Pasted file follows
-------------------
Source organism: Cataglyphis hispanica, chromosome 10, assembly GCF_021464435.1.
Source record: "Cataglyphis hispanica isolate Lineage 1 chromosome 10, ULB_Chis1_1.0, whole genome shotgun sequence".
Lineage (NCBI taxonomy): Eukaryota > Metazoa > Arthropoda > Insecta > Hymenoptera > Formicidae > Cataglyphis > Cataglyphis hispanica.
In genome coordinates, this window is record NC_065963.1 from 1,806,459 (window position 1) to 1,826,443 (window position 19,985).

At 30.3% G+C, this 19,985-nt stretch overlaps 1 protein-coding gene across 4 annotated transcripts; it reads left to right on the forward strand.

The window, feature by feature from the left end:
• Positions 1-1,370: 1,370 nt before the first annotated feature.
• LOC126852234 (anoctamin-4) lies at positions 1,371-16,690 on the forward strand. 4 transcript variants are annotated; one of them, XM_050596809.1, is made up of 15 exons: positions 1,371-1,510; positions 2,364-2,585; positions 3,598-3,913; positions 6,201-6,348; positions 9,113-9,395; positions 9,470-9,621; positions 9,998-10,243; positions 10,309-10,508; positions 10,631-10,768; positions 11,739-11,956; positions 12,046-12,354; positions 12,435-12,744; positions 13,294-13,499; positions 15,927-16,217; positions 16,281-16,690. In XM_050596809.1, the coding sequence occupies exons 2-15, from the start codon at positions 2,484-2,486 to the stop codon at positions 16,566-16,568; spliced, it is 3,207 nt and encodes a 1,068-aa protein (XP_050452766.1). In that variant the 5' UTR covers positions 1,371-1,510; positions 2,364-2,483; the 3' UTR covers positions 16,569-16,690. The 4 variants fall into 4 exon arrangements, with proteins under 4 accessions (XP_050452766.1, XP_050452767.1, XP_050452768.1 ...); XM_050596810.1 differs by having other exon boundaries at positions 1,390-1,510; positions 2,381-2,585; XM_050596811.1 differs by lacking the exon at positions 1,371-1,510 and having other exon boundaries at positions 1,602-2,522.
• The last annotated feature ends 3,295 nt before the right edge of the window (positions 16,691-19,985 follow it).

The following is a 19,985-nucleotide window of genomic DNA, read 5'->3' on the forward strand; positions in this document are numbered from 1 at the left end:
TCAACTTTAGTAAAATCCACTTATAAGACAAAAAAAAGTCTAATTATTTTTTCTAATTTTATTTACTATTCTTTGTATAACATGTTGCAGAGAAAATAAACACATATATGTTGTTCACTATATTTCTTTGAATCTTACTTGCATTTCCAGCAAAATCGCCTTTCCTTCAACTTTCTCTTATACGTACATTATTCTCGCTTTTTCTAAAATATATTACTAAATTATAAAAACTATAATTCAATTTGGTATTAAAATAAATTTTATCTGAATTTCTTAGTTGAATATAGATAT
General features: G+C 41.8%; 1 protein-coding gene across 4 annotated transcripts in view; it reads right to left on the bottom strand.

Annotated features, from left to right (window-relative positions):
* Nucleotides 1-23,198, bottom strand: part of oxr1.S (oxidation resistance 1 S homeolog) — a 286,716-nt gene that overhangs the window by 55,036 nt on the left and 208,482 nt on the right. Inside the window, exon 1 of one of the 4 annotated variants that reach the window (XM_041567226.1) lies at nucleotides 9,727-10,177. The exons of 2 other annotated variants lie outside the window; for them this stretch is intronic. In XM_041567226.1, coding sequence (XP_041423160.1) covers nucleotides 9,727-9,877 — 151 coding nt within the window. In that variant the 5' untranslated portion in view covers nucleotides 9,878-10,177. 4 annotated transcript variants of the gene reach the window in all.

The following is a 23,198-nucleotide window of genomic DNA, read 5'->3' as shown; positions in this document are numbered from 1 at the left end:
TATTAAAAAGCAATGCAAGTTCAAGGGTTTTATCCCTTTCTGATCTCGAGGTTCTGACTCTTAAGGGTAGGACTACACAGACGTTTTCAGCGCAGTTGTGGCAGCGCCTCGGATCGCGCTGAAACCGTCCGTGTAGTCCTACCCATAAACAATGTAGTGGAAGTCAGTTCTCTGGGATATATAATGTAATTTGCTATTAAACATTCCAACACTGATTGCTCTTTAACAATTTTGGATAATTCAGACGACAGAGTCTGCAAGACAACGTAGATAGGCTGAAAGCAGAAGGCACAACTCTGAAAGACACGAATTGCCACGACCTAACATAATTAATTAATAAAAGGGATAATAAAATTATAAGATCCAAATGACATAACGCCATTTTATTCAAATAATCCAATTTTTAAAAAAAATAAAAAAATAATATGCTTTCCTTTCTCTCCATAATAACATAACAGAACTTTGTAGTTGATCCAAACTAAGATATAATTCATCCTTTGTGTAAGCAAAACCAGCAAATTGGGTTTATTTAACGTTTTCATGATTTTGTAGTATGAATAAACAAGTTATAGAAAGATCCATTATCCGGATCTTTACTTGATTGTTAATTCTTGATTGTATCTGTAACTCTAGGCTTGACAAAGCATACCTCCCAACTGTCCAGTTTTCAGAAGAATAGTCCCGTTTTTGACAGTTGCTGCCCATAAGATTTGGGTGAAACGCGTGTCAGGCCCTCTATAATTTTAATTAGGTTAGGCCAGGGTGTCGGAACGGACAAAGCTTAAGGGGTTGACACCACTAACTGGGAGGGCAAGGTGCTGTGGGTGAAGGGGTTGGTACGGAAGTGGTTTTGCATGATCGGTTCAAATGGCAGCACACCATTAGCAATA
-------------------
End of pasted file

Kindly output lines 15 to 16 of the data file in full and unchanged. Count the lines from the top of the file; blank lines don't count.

The following is a 23,198-nucleotide window of genomic DNA, read 5'->3' as shown; positions in this document are numbered from 1 at the left end:
TATTAAAAAGCAATGCAAGTTCAAGGGTTTTATCCCTTTCTGATCTCGAGGTTCTGACTCTTAAGGGTAGGACTACACAGACGTTTTCAGCGCAGTTGTGGCAGCGCCTCGGATCGCGCTGAAACCGTCCGTGTAGTCCTACCCATAAACAATGTAGTGGAAGTCAGTTCTCTGGGATATATAATGTAATTTGCTATTAAACATTCCAACACTGATTGCTCTTTAACAATTTTGGATAATTCAGACGACAGAGTCTGCAAGACAACGTAGATAGGCTGAAAGCAGAAGGCACAACTCTGAAAGACACGAATTGCCACGACCTAACATAATTAATTAATAAAAGGGATAATAAAATTATAAGATCCAAATGACATAACGCCATTTTATTCAAATAATCCAATTTTTAAAAAAAATAAAAAAATAATATGCTTTCCTTTCTCTCCATAATAACATAACAGAACTTTGTAGTTGATCCAAACTAAGATATAATTCATCCTTTGTGTAAGCAAAACCAGCAAATTGGGTTTATTTAACGTTTTCATGATTTTGTAGTATGAATAAACAAGTTATAGAAAGATCCATTATCCGGATCTTTACTTGATTGTTAATTCTTGATTGTATCTGTAACTCTAGGCTTGACAAAGCATACCTCCCAACTGTCCAGTTTTCAGAAGAATAGTCCCGTTTTTGACAGTTGCTGCCCATAAGATTTGGGTGAAACGCGTGTCAGGCCCTCTATAATTTTAATTAGGTTAGGCCAGGGTGTCGGAACGGACAAAGCTTAAGGGGTTGACACCACTAACTGGGAGGGCAAGGTGCTGTGGGTGAAGGGGTTGGTACGGAAGTGGTTTTGCATGATCGGTTCAAATGGCAGCACACCATTAGCAATA